The costs of uncertainty

One of the benefits of European monetary integration was going to be the elimination of the uncertainty of the movements in currency rates so as to increase cross-border transactions and create the largest ‘domestic’ market in the world.

In order to remove that uncertainty the architects of the euro have unfortunately created much deeper anxieties and uncertainties. The reality in southern Europe right now is that savers are spending their time trying to protect their wealth from the spectre of bank failures, devaluations, and capital controls. Investors are demanding a high premium to invest in Italian and Spanish bonds, and entrepreneurs have to compete in an open global market with German (and French for the time being) competitors paying a fraction of their cost of capital. These economic distortions pale in comparison with the old threat of a lira or peseta devaluation of yesteryear.

The main point to consider is that these economies, including those like Spain and Italy which are on the path to fiscal consolidation, will never be able to meet their deficit targets with the real economy slowing down and going backwards due to the combined effects of increased taxation, lower disposable incomes, high relative interest rates, and anxiety about the future. The longer it takes to find a real solution, the more painful it will be to solve the issues at hand, without discounting popular discontent which at some point may force a reversion to populist measures.

Mario Monti and the limits of Technocratic governments

Back in November, Monti’s popularity was such that he could have imposed to parliament and to the country measures that would have been impossible to even discuss for the previous governments. His power was not due to the usual honeymoon effect, as here there was no election and no love, only fear of national bankruptcy and the general consensus that if there is someone that can save Italy, it is Super Mario.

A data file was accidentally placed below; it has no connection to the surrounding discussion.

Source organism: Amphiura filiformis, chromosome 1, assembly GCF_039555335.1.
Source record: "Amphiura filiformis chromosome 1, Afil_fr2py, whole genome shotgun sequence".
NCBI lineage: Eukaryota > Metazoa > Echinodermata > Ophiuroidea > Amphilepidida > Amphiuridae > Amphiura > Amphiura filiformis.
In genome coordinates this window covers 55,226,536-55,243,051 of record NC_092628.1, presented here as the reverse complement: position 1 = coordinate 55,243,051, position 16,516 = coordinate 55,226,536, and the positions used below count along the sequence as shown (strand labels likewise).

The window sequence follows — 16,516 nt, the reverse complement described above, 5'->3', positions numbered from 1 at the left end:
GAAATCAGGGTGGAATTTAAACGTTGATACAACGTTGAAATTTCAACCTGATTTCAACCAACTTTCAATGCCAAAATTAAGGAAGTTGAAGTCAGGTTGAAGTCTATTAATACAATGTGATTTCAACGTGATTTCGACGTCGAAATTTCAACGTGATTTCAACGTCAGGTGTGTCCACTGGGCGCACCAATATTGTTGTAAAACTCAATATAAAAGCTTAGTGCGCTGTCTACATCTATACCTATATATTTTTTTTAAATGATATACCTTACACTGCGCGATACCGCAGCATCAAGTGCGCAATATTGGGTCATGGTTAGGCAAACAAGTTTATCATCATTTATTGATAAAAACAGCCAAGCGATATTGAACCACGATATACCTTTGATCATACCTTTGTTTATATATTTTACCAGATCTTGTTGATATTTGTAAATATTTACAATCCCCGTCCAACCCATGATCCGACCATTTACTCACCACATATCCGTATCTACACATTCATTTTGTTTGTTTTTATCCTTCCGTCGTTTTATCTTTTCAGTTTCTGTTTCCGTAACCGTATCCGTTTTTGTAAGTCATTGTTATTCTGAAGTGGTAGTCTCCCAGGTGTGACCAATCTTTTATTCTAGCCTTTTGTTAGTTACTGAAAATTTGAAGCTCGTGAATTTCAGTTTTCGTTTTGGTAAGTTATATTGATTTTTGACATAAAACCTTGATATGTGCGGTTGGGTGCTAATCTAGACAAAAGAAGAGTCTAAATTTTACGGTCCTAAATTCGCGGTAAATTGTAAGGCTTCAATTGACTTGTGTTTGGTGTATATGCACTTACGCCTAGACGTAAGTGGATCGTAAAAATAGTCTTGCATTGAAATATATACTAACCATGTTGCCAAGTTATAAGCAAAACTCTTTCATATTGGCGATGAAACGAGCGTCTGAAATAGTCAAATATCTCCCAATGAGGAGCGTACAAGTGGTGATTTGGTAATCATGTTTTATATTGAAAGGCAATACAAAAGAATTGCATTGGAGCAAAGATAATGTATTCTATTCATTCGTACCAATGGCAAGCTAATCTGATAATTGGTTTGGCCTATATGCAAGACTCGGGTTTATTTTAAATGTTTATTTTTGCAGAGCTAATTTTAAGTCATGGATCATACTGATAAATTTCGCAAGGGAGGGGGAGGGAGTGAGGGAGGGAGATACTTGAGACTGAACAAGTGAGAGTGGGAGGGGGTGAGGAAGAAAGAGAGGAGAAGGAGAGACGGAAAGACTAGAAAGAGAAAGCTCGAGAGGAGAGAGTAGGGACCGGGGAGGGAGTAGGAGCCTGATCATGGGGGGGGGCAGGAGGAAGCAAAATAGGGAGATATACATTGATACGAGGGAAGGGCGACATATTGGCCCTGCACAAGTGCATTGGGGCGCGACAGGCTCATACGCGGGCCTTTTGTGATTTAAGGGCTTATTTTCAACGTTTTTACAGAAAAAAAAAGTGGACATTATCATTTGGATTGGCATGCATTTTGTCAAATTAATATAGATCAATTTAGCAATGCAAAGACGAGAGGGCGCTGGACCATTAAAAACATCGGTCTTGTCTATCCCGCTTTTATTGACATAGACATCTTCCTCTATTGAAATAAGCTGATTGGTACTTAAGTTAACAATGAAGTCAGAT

Eight months later, the day after parliament finally passed the most complicated bill introduced by Monti (which had to be pushed with repeated confidence votes), the Labour bill, things are quite different. It is possible, even if not likely, that Monti will have tried to pressure his European colleagues at the summit currently underway that unless he comes back home with a tangible result from his list of requests, he will resign. It wouldn’t be an empty threat. Monti knows that his power base, the Italian people, has eroded as Italians have seen the famous ‘spread’ return back near the levels last seen during the last days of Berlusconi’s administration. Simply put, Italians agreed to tighten their belts without too much complaint but were expecting in return to be able to return borrowing at European and not South American rates, to see Italy diverge from not only Greece, but also Spain, Portugal, Cyprus.

Unfortunately, this hasn’t happened and there are two main reasons for this, the first endogenous and the other one exogenous, as Monti himself would have said in his Macroeconomics classes. The exogenous variable is the continuation of the European crisis which sees markets continuing to go after the next perceived weak link. When Spain’s banks got bailed out, Italy’s started appearing in the crosshairs.  Monti is quite appropriately trying to address this by persuading Ms.Merkel that the markets need some short term mechanism that automatically speed-limit the borrowing costs of Italy, Spain and the like to deviate too much from Germany’s.  We will know soon if he succeeds. The internal issue is that Monti’s government ended up watering down its initial promises and has had to acquiesce to the political games in an even greater way as ‘normal’ governments, as he has no constituency in parliament of his own. The main example is the Labour bill: nobody likes it because it didn’t really achieve anything. Ms.Fornero had a historical chance of rewriting the book on Italy’s terrible labour laws but only achieved to change a few footnotes.

A Hot June

June is going to be even warmer than usual, not only in the Med, but across Europe. If the ‘anti-Europe’ parties win the re-vote in Greece, the EU and the ECB in particular will have to unsheathe whatever secret weapons they have prepared in order to prevent the great recession turning into the great depression of the twenty-first century.

There are three main outcomes following a ‘bad’ outcome in Greece. The most likely, but just, is still that the ECB and the EU will step up to the plate and do whatever it takes to keep Greece in the Euro despite the vote. This will have to include agreeing to much softer bailout terms, debt forgiveness, quantitative easing, and other novel weapons.